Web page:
Alas, this lovely waterfall is apparently diverted into the power plant at Thousand Springs in the Snake River Canyon. If someone knows any different, I'd love to hear about it.
The "new" Fort Boise was established in 1863 near the intersection of the Oregon Trail and the roads to the Boise Basin and Owyhee mining districts, about 50 miles (80 km) east of the original site on the Snake River. The site is now occupied by the Veterans Administration.
I went to grade school here. The building is long gone.
Stage to Idaho City, which is in the Boise Basin, a series of mountain-girt valleys north of Boise. They were the site of a major gold rush in the 1860s, and are still a destination for modern gold seekers. the Boise Basin gold rush is the setting for my book, The Duchess of Ophir Creek.
Boise's first passenger depot, possibly around 6th & Myrtle. Before the spur line was built to Boise, the through trains went to Nampa and one had to transfer to a local to reach Boise.
The old City Hall in Boise. It's gone now, replaced by a much less interesting structure.
This spectacular stretch of the Snake River has recently been included in a new a public park combined with a wetland restoration project. It's in the canyon a little way west of the Perrine Bridge.
Diversion Dam sends water to Lake Lowell, 40 miles away, through the New York Canal. The canal ran behind the house where I lived in the early 1940s, and was a major source of fascination to all of us kids in the neighborhood. One of my first grade schoolmates drowned in it.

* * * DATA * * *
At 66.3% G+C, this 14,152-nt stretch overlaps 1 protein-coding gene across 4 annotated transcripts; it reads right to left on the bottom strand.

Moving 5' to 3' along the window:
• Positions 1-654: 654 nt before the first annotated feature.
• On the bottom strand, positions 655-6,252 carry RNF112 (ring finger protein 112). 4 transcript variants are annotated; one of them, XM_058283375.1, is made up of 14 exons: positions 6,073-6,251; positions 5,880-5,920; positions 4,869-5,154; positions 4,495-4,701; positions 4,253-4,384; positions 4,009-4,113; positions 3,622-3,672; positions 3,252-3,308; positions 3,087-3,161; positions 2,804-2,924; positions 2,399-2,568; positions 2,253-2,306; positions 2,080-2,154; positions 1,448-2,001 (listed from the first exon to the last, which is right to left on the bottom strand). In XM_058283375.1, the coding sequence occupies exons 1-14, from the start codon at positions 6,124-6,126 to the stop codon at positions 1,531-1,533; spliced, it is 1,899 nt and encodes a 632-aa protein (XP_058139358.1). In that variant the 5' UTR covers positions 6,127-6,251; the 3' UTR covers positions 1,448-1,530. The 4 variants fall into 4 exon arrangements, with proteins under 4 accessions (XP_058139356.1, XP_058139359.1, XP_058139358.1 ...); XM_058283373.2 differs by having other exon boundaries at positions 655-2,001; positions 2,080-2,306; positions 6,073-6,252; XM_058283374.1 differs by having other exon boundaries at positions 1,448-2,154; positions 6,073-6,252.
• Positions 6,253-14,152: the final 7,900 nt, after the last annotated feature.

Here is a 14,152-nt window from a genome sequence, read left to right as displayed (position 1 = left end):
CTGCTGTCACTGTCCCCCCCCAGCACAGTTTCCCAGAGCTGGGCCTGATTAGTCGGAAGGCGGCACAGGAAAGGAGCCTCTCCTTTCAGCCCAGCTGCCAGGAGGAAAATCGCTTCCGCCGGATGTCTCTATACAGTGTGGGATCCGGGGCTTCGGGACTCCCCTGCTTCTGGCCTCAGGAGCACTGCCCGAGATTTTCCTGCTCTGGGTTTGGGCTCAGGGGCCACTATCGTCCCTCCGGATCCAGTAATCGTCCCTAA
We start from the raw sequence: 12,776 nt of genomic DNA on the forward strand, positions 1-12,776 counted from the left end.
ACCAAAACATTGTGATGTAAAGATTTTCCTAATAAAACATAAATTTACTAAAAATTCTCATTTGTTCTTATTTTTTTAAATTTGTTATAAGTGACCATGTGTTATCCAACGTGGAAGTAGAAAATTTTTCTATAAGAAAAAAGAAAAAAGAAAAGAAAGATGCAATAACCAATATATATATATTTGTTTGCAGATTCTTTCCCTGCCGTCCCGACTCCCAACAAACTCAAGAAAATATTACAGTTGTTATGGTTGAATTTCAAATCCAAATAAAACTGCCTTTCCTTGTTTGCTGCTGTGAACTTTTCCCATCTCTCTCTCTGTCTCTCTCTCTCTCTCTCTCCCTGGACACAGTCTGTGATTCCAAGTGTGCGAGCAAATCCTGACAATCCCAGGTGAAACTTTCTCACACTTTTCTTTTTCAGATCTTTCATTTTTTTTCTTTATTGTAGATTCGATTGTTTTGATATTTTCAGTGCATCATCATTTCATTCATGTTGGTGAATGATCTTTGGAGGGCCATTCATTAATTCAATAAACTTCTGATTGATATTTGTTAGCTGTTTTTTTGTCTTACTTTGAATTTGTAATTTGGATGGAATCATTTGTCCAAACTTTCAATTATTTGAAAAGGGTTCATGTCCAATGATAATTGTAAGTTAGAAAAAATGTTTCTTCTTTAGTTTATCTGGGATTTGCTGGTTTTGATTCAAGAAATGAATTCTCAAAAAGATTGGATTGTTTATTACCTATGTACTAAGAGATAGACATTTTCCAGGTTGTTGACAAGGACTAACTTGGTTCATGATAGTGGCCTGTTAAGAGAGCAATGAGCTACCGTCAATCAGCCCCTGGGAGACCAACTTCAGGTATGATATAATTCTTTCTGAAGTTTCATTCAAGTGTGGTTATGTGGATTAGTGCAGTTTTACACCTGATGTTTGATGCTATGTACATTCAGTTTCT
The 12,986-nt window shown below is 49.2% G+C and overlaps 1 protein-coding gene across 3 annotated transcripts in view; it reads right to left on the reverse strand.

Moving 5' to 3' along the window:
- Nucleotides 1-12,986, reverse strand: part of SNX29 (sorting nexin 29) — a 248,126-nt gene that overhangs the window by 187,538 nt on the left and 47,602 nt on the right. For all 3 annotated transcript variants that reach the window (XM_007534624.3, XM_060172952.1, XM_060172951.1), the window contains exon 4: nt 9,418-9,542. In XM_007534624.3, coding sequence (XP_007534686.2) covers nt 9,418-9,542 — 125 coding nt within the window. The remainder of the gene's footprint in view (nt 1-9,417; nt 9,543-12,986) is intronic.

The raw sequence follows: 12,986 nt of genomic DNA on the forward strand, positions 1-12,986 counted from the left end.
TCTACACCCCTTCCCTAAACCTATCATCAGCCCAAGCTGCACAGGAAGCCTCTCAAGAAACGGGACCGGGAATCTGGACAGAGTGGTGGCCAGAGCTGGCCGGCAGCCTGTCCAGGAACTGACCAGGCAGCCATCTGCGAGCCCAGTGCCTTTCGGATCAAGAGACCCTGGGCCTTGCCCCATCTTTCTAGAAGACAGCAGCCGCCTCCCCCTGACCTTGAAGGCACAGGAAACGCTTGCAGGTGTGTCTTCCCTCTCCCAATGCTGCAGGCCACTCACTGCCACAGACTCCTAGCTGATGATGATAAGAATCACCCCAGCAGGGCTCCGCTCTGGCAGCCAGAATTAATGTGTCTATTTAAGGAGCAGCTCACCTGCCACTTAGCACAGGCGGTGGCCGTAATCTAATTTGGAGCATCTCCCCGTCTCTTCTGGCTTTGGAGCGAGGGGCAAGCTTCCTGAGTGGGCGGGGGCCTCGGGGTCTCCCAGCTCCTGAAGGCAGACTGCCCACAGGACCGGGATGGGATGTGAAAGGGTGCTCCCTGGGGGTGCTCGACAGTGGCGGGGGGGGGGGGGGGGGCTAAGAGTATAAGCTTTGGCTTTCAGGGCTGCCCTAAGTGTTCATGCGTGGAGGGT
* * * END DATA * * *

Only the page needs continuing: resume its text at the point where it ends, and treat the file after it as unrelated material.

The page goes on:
The Copper Mining District, in Custer County, is apparently no longer called that, and may not be active anymore. Mt. McCaleb, pictured here, stands 11,682 feet (3560 m).
This white building has been there since around 1904. My parents met at Boise High.
Where my Grandmother Wright worked as a hotel maid for many years. I'm not sure of its location, but it was somewhere around 11th and Grove.
This wonderful Moorish-style buiulding was torn down sometime in the early 1930s. I remember the rollercoaster that surrounded the building, but was too young to ride it before it was also torn down. The pool, uncovered by then, was where I didn't learn to swim.
I remember this building but am pretty sure the doors were larger then. Even in the 1940s, fire trucks were wider than the old pumpers shown.
One of the Carnegie libraries funded by the Carnegie foundation in the early 20th Century. When I was a regular user, the children's department had enormous murals illustrating Hans Christian Andersen's The Little Mermaid. I wonder what happened to them.
I think this is on the road between the North Fork and the Middle Fork of the Boise River. From what I could see in Google Maps, it's not much different today.
Where the ailing and terminal poor were cared for. An uncle of mine spent some time there. It was on Fairview Avenue, possibly at its intersection with Cole Road.
The Idaho Penitentiary, a place we kids were threatened with if we didn't behave. It's now a museum.
The heart of downtown Boise, even now. It sure looks a lot different, though.
Now known as Municipal Park. The property where my granmother and great aunt lived was just north of the park, across the railroad tracks. The tracks are gone, replaced by a trail, and the site of the first house I lived in is now a plant nursery.